Tag Archives: Netflix

Digging Up the Past

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Thoughts and feelings locked in our memory reserves generally lie dormant until they’re stirred. But there are certain emotions that tend to live closer to the surface, and I’m guilty of carrying sentimentality on my shoulders like a perpetual backpack filled with nostalgia.

It seemed this longing to revisit a very specific time in my life was unique, and I assumed most people probably looked back at their past with a certain degree of ambivalence. Adolescent experiences were either loathed or loved, and a primary focus was put on the present.

But I’ve never been able to scratch that particular itch. The roller coaster rush felt from swimming in uncharted waters for the first time has never been equaled. There are moments of happiness and periods of near-contentment, but it’s hard to escape the fact that the person who used to wear my skin was simply a better version of me. I’ve tried to express this notion to family and friends, but it normally falls on deaf ears. My ideas get reduced to wistfulness by those who can’t relate.

Thankfully, a beautiful, honest, and painfully raw film called “Blue Jay” fell on my radar.

I’ve long been a fan of Mark Duplass and the “Mumblecore” genre, but this vulnerable and grounded story painted a remarkable visual representation of that longing to recapture the enthusiastic joy born from the prospect of hope. To see the suppressed pain and spinning thoughts being processed during intimate exchanges brought tears to my eyes. Finally, someone understood.

An ever-present ache has attached itself to adulthood, and no accomplishment or personal sense of pride will ever measure up to the wide-eyed wonder of youth. Maybe I’m lucky to have had such intensely significant milestone markers as I navigated my rites of passage. But I can’t ignore the chasm they created.

See this film. Remember your early life and early love. It’s worth it.

Adolescence Interrupted

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The anxiety-inducing realization that the only thing accompanying you to most social functions will be a hefty gust of wind whipping through an empty passenger’s seat is a daunting prospect. But, in a world of significant others tagging two steps behind to every conceivable soirée and backyard barbecue, the unescorted visitor is often met with sideways glances, overcompensating high-fives, and hearty hello hugs.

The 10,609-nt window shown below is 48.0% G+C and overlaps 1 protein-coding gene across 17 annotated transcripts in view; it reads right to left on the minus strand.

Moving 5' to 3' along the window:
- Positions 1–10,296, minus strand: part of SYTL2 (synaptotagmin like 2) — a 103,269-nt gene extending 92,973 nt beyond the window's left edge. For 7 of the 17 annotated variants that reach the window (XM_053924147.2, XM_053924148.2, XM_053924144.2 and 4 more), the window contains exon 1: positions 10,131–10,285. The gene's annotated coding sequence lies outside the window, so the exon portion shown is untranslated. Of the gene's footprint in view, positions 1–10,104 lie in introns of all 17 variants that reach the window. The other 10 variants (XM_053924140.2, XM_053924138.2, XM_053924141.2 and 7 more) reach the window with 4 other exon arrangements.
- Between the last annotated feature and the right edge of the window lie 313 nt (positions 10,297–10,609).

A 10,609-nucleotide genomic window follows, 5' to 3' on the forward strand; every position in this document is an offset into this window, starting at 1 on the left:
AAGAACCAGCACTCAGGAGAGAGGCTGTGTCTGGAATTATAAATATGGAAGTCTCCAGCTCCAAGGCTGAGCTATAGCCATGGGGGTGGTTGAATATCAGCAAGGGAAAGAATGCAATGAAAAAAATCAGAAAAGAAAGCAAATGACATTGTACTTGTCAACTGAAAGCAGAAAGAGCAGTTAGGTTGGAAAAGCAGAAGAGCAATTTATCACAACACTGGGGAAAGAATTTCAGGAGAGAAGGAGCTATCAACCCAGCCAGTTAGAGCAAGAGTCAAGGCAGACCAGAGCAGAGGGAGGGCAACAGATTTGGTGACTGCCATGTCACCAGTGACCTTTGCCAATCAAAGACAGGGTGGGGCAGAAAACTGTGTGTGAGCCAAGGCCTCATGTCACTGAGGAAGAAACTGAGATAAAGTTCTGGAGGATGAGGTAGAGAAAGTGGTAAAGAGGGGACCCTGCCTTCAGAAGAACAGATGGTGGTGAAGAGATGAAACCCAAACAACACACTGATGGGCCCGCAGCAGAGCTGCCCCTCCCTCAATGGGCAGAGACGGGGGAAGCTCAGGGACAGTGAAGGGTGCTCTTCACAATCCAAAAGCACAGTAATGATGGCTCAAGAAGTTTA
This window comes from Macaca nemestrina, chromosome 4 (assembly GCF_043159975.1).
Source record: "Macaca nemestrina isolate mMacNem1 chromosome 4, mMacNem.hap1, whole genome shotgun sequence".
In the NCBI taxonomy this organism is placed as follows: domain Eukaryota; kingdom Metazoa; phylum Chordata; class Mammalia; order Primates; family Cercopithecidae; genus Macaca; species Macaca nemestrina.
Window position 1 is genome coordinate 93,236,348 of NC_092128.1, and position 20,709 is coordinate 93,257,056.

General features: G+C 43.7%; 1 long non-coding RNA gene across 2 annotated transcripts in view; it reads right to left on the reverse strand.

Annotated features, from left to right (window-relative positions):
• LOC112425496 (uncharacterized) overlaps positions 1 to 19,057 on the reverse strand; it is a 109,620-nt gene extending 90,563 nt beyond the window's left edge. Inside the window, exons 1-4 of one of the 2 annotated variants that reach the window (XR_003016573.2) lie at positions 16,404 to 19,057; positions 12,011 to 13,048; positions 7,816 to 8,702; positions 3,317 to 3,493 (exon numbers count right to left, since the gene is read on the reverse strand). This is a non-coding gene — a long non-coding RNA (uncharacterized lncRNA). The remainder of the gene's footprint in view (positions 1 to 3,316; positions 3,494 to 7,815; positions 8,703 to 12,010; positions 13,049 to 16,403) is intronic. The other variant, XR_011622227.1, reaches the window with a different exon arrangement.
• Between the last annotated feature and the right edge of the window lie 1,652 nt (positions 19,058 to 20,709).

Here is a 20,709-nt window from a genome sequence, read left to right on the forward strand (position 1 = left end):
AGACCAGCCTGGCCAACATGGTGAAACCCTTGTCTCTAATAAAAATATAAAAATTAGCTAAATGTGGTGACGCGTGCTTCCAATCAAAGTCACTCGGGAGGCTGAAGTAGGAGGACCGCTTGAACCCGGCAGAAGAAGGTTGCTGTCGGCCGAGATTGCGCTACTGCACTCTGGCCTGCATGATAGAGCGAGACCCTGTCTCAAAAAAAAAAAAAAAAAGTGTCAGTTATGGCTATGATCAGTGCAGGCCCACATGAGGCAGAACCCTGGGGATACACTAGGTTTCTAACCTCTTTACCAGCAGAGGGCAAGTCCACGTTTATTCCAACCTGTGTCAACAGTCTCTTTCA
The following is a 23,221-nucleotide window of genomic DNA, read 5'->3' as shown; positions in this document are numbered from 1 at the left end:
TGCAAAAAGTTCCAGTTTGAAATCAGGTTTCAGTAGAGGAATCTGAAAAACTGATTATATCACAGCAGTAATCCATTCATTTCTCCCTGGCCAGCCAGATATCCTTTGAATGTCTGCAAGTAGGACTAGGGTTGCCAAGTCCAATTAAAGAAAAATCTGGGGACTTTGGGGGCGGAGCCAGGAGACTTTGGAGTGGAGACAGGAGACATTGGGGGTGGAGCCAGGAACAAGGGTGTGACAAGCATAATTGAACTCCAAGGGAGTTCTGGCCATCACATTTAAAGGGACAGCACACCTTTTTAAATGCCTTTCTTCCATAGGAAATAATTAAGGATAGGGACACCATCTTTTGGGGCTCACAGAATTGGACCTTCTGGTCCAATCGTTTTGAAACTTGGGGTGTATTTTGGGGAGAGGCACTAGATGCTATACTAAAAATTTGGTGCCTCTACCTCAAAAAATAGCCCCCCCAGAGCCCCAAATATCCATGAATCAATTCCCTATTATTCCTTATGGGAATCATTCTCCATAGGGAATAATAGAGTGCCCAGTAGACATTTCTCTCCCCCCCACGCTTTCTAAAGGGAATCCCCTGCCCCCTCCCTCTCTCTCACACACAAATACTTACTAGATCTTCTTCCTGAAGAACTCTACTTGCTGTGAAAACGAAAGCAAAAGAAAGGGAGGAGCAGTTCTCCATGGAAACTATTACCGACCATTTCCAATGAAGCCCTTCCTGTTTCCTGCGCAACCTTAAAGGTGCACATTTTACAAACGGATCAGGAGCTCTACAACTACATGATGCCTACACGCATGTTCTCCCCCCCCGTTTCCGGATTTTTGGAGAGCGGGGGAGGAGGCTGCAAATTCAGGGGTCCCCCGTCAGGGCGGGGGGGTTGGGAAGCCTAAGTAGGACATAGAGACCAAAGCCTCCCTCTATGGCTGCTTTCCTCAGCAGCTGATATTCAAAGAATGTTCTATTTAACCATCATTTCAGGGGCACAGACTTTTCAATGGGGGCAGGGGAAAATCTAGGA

But, why is that something seen as sad? We’re okay. Granted, the first few seconds from the car to the front door of the house, bar, restaurant, coffee shop, graduation ceremony, funeral, etc. are instant pulse raisers. Fight or flight takes the wheel and tries to steer us back to safety. Sometimes it’s even enough to make us call the whole thing off and dive into another Netflix Portlandia marathon. But, after the initial awkwardness, the party pieces fall into place and everyone settles into a communal space. There was a reason we decided to attend. We like these people. These are friends with shared histories and they’ve seen us at our best and worst. Sure, they’re dropping off into family mode faster than flies stuck in a Raid cloud, but that doesn’t mean we’re lost on an island of misfit toys.

We’re just as funny and personable as ever. Besides, maybe the fact that we’re not spending the entire time bickering about some mundane squabble we couldn’t leave at the house, or chasing behind a two-year-old with a penchant for destroying anything at adult knee level, makes us the more desirable company. Let’s face it. Freedom packs some serious appeal, especially to those who have lost it.

So, let us embrace the solo label, wearing it like a crown of independence. We are the kings and queens of our sequestered castles.